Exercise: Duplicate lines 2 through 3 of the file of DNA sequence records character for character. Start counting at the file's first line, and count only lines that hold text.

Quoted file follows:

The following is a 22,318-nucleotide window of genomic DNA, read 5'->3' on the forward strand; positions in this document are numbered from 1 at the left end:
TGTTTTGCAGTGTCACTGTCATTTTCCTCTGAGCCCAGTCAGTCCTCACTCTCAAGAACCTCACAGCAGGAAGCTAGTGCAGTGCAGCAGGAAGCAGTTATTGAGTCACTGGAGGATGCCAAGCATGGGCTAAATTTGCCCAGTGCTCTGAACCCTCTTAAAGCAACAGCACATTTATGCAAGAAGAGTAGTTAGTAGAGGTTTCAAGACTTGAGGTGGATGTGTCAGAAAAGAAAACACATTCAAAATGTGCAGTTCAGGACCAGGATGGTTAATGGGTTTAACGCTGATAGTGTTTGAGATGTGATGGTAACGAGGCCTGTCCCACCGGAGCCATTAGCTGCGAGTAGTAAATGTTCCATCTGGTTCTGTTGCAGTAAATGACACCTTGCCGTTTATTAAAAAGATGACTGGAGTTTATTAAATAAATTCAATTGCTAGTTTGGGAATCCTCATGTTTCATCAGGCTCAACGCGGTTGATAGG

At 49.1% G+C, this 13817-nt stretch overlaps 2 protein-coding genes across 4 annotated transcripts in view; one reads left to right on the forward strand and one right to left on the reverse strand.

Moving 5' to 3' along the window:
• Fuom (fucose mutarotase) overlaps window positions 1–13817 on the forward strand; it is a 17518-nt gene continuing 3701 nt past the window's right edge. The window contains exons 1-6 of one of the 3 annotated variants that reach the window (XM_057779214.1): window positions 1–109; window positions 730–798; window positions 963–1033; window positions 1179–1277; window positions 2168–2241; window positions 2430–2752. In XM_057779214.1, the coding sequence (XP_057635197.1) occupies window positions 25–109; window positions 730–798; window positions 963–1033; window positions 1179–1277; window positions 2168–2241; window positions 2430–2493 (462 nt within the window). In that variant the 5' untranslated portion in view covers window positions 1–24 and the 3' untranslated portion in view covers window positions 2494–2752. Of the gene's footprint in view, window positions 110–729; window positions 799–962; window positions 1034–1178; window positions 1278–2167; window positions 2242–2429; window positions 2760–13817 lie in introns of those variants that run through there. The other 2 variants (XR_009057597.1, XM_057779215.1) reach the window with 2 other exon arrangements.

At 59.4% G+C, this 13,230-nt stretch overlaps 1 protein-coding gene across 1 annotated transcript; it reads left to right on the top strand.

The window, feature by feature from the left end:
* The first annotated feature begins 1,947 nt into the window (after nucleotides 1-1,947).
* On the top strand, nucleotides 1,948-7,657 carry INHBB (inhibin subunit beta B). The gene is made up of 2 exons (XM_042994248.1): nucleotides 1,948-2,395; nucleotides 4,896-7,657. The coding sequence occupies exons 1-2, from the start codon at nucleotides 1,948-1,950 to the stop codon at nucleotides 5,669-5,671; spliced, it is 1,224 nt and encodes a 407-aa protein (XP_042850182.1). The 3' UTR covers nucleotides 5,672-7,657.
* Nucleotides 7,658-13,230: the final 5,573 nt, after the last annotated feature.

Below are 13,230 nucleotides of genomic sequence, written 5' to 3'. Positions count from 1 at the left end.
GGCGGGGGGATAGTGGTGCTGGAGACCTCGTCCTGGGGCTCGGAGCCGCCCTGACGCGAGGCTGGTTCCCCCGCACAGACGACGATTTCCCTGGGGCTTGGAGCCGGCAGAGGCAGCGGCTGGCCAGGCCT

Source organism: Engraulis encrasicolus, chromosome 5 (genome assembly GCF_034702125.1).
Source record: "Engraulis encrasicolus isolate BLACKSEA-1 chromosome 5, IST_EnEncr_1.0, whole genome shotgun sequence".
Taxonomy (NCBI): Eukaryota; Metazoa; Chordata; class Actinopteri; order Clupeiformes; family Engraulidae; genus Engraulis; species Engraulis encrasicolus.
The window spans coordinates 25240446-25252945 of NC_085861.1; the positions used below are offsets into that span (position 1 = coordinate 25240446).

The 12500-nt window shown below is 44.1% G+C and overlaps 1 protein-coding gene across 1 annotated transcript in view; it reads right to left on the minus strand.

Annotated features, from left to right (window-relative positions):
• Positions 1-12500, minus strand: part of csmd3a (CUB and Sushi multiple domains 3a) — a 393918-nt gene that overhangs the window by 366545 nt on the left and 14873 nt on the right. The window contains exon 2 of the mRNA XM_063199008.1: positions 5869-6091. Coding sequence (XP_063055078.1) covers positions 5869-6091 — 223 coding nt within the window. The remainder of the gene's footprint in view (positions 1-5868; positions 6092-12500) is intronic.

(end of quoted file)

TGTTTTGCAGTGTCACTGTCATTTTCCTCTGAGCCCAGTCAGTCCTCACTCTCAAGAACCTCACAGCAGGAAGCTAGTGCAGTGCAGCAGGAAGCAGTTATTGAGTCACTGGAGGATGCCAAGCATGGGCTAAATTTGCCCAGTGCTCTGAACCCTCTTAAAGCAACAGCACATTTATGCAAGAAGAGTAGTTAGTAGAGGTTTCAAGACTTGAGGTGGATGTGTCAGAAAAGAAAACACATTCAAAATGTGCAGTTCAGGACCAGGATGGTTAATGGGTTTAACGCTGATAGTGTTTGAGATGTGATGGTAACGAGGCCTGTCCCACCGGAGCCATTAGCTGCGAGTAGTAAATGTTCCATCTGGTTCTGTTGCAGTAAATGACACCTTGCCGTTTATTAAAAAGATGACTGGAGTTTATTAAATAAATTCAATTGCTAGTTTGGGAATCCTCATGTTTCATCAGGCTCAACGCGGTTGATAGG

At 49.1% G+C, this 13817-nt stretch overlaps 2 protein-coding genes across 4 annotated transcripts in view; one reads left to right on the forward strand and one right to left on the reverse strand.